Cancer, one of the deadliest diseases ever known to mankind, has proved to be extremely resilient, and is still one of the leading cause of deaths in the country. Data from ICMR released last year revealed that more than 1300 people succumb to cancer every day. Despite years of research and investments, there has been no definite cure to cancer. Can technology come to the rescue? While these are still early days, a ray of hope was exhibited when press reports recently stated how IBM’s artificial intelligence machine, Watson, could correctly diagnose a 60-year old woman’s rare form of cancer within ten minutes – a task that had stumped doctors as the original diagnosis did not work.
Human beings cannot process huge volumes of data, a task that can be achieved with ease by supercomputers like Watson. For example, for the above diagnosis, Watson sifted through 20 million cancer research papers. Additionally, the machine looked up several medical cases and millions of research papers. Through the ability to look at multiple sources of data and arrive at an inference is a complicated task for humans, but a machine equipped with AI capabilities can only improve over time. As one can see, artificial intelligence is just one of the most exciting technologies that are set to transform healthcare.
Another exciting trend is the usage of wearables. For example, Manipal Hospitals has given pregnant women a wearable device that allows doctors to monitor key parameters via a mobile app. Portea, a home healthcare services provider, is using a health monitoring device that can remotely monitor and capture details about a patient’s vital health parameters such as blood pressure, pulse rate and temperature. Apollo Hospitals, too has a health monitoring device which provides users with information about their health by using a compact portable device and then sending it to the cloud, where this data is available to Apollo’s network of doctors and physicians.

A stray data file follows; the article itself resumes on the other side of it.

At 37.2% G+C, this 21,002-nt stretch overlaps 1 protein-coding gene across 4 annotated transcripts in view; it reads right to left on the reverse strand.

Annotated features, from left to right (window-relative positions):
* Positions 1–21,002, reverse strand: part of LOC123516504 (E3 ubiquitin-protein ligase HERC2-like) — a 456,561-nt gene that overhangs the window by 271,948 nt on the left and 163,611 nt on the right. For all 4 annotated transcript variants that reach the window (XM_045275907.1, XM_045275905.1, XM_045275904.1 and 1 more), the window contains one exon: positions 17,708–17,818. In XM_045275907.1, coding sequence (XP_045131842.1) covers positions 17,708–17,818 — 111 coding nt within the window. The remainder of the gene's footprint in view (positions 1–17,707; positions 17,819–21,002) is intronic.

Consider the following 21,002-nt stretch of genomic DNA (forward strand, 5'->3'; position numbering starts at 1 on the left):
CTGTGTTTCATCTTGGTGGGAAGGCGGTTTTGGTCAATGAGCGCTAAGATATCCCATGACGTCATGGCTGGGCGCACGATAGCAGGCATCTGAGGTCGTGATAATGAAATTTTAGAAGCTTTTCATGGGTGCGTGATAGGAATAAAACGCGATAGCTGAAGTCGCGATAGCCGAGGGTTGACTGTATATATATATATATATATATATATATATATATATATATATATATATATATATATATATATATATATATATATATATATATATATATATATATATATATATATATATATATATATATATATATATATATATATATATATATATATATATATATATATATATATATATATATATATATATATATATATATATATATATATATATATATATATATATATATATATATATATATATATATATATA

The healthcare industry is on the cusp of a huge digital transformation. Startup firms like Practo have acquired iconic status as they have scaled quickly. Practo today is the world’s largest healthcare appointment booking platform with nearly 40 million appointments managed every year and has more than 2 lakh healthcare practitioners, 10,000 hospitals and over 5000 diagnostic centers across 50 cities and 15 countries across the world. Similarly, Bangalore-based startup Daily Rounds, has created a doctor network app which serves as India’s largest doctor network app with more than 1,60,000 doctors on its network. As the industry matures, there are new business models emerging. DoctorInsta, is trying to address the lack of specialty doctors in villages by setting up health ATMs. Patients can simply drop in and consult specialist doctors over a video link.
Using technology, India has a big opportunity to correct the dismal doctor-patient ratio. Healthcare in India is a huge opportunity, and as more startups enter the fray, they will start challenging and disrupting existing business models, and force traditional firms to relook at the way they provide services.
For example, in the future, you will not probably call the doctor. The doctor will call you proactively before you get a disease, based on the alerts that your wearable is sending to a cloud. Proactive monitoring of health, just as we do for machines, will be a new reality!
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